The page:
We are all aware of how important veggies and fruits are in both children’s and adults’ daily diets. However, convincing children to eat them, especially picky eaters, can be tough. Evidence shows that dietary habits are developed as early as childhood.
There is a general realisation that children’s eating habits are influenced by their family setting. Parents, in particular, model food consumption practices, choose the sorts of food accessible at home and communicate about food by teaching and setting rules. Recognising how families impact their children’s food choices is crucial since these preferences established early in life, can affect children’s physical well-being throughout their lives.
Parenting style provides the contextual approach to a child’s behaviour.
Poornima Ekamban, a Software Test Engineer, and a mother of two children (aged 12 and 7) said that her children eat most fruits and vegetables since she began introducing them when they were one year old.
“I ensure that they eat the same food as adults. We are strict in that way. My husband and I give them what they need instead of what they ask for. It is pertinent that they understand the importance of eating healthy,” she said. Poornima said that she prepares ‘ABC Juice’ with ginger and honey once a week for breakfast. ABC juice, deemed “A miracle drink” by many, is made up of three important ingredients: apple, beetroot, and carrot. Health enthusiasts consider it to be an excellent detox juice. It is high in zinc, potassium, manganese, and numerous vitamins such as A, B6, and C.
Experts suggest that, instead of relenting to their children’s fancies, parents should explore ways to get their children to take vegetables.
Real Estate Agent Karthick KC said that his five-year-old son is choosy with vegetables. “My wife and I formulated a strategy to get him to eat his vegetables. We make smoothies out of them and, if necessary, add a little sugar,” he said.
Some parents use psychological control over their children who are fussy eaters through withdrawal of affection, personal assaults and humiliation, and manipulation of the parent-child relationship. When a youngster opposes good eating habits, a psychologically controlling parent who wishes to manage and improve their child’s eating habits may deny attention and instil guilt in the child. Behavioural control, on the other hand, refers to requests to obey rules and regulations.
According to research, a positive emotional climate is required for parental guidance in accomplishing socialisation goals.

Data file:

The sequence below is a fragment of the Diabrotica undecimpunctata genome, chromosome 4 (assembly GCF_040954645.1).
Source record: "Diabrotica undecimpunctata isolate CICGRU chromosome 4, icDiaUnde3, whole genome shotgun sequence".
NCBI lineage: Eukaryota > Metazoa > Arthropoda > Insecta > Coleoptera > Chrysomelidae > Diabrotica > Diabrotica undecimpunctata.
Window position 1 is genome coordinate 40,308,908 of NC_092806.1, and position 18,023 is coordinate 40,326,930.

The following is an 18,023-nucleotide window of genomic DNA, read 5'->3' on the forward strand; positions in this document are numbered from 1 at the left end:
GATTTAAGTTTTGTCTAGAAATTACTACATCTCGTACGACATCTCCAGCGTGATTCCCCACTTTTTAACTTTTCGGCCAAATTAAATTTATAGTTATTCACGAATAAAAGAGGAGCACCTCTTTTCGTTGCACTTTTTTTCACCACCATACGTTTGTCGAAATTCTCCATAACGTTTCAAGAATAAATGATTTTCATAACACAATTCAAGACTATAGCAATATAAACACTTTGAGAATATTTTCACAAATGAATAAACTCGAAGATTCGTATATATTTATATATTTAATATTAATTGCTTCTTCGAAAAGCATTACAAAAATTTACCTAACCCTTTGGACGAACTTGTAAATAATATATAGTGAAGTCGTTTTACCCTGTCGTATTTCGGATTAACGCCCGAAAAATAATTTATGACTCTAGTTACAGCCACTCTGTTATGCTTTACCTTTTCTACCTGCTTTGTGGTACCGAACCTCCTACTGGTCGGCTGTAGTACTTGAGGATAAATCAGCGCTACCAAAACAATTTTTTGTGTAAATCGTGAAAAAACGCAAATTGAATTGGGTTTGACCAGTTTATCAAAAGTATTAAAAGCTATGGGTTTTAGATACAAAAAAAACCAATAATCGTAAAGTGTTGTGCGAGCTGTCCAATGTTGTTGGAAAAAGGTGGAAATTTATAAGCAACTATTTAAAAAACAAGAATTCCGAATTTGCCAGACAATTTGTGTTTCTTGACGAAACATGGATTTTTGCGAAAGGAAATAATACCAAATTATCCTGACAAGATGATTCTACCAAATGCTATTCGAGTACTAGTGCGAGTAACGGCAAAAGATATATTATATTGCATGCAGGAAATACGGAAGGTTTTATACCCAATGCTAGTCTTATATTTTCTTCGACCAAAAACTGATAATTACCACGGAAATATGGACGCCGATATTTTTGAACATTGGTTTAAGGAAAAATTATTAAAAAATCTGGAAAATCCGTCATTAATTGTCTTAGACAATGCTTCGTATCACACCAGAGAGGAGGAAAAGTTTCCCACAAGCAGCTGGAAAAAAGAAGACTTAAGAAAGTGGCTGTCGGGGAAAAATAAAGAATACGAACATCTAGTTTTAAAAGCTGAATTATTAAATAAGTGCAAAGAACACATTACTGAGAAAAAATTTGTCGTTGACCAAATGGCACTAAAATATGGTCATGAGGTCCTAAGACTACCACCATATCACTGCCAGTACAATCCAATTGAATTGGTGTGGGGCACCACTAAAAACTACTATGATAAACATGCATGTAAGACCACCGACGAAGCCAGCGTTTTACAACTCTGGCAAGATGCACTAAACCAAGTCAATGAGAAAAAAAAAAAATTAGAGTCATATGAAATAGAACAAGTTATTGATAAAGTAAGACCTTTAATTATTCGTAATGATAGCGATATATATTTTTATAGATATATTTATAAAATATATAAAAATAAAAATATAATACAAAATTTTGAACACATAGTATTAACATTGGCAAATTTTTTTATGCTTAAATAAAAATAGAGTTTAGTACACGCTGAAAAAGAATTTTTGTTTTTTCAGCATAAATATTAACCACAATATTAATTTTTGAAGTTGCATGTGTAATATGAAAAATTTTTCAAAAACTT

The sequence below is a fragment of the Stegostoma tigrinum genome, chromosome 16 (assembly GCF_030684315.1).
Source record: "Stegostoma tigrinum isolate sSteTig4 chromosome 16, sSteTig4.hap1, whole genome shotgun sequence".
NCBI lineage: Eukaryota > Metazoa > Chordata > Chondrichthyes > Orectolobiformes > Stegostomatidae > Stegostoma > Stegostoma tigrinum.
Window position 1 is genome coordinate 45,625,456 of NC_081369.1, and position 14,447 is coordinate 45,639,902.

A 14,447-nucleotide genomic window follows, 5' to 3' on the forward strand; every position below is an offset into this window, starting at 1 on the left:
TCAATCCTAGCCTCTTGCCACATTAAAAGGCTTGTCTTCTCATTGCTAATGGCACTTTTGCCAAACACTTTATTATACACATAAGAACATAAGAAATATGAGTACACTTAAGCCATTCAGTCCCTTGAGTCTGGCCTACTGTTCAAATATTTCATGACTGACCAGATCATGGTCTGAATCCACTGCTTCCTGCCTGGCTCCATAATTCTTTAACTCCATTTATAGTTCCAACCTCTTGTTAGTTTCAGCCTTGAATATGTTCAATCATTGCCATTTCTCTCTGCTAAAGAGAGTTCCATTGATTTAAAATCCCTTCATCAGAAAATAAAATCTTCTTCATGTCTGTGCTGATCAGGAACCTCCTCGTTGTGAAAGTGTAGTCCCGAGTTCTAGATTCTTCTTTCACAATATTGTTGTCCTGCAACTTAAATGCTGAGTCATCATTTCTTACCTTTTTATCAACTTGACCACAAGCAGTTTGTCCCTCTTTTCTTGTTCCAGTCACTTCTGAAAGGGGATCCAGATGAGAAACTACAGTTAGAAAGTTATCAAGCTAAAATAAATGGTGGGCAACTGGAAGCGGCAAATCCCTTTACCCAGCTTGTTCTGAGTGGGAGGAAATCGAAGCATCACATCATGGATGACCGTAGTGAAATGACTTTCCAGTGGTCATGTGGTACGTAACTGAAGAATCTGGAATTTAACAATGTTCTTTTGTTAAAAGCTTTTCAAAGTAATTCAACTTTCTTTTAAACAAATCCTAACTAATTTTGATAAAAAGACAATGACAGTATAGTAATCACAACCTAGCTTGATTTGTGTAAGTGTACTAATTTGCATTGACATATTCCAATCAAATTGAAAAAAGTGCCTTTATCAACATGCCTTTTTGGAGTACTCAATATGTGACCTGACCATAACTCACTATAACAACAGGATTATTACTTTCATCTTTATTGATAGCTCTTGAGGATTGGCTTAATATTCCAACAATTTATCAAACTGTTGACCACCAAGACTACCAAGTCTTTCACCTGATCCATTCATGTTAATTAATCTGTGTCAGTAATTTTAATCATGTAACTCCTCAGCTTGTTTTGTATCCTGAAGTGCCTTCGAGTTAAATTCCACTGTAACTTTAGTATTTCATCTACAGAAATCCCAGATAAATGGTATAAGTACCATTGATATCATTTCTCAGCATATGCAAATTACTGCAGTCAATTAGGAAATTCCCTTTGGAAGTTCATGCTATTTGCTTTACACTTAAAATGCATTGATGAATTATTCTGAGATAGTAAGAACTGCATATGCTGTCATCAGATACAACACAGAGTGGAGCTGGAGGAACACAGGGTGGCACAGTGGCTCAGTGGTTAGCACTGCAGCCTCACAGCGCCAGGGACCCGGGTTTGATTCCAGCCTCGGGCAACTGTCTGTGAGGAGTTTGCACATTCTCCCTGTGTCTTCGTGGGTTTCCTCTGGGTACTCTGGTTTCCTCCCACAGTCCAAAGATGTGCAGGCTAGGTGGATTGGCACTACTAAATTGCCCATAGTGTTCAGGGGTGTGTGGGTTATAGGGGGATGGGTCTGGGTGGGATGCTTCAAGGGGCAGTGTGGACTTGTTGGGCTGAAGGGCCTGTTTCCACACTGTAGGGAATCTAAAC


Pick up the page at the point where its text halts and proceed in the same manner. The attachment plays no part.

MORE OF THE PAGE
An understanding mother
Advertising Executive Athulya Shreejit Nair is constantly challenged by her 12-year-old daughter.
“It is really hard to make her eat veggies and fruits sometimes. I don’t force feed her but let her choose what she likes to include in her lunch and dinner. Every day I pack fruits in her lunchbox and if she finishes it, she gets rewarded- perhaps lunch from the school Tuckshop once a week. She likes stir-fried vegetables to curries. So, I prepare veggies stir-fried for dinner. If she finishes her food, I make sure to acknowledge and praise her. That way, we are both happy,” she said.
Family dinners matter
Experts recommend that families should eat together to establish good eating habits. Product Development Engineer Aravindkumar Harinarayanan believes that he ‘spoiled’ their first son Viyan, who is now eight years old. “When he was a baby, we fed him cut vegetables mixed in rice. We used to cook broccoli cream spaghetti as an ‘incentive’. He has been eating on his own since the age of four, and we are now attempting to sit and eat together and insist that he finishes his food,” he said. Aravindkumar is attempting to make his second son Valan (15 months old) an independent eater. ”We place the food on a plate and place it on his highchair, and he grabs and eats. He eats oranges, apples, grapes, strawberries, blueberries, broccoli, carrots, chicken, egg, capsicum, potatoes, and tomatoes. We let Viyan pass the fruits to Valan one by one, so they can eat together,” he said.
Researchers have said that parents encourage their children to try new foods and provide a range of healthy items on a regular basis. They urge families to provide their children low-fat, sugar-free, and salt-free snacks.
The Health Ed website recommends that pre-schoolers should have two servings of vegetables and two servings of fruit per day, while school-aged children should consume three servings of vegetables and two servings of fruit per day. It also indicates that youngsters should consume bread, rice, and/or cereal on a daily basis because they are the best source of energy for the body. Protein aids in their growth. Milk and milk products provide protein and essential vitamins and minerals It is also important that youngsters consume lots of water to keep their bodies hydrated, especially in summer.
For information about nutritious food for your 2 – 12 year-olds, please visit HealthEd.
Malini Yugendran is an Indian Newslink reporter based in Auckland.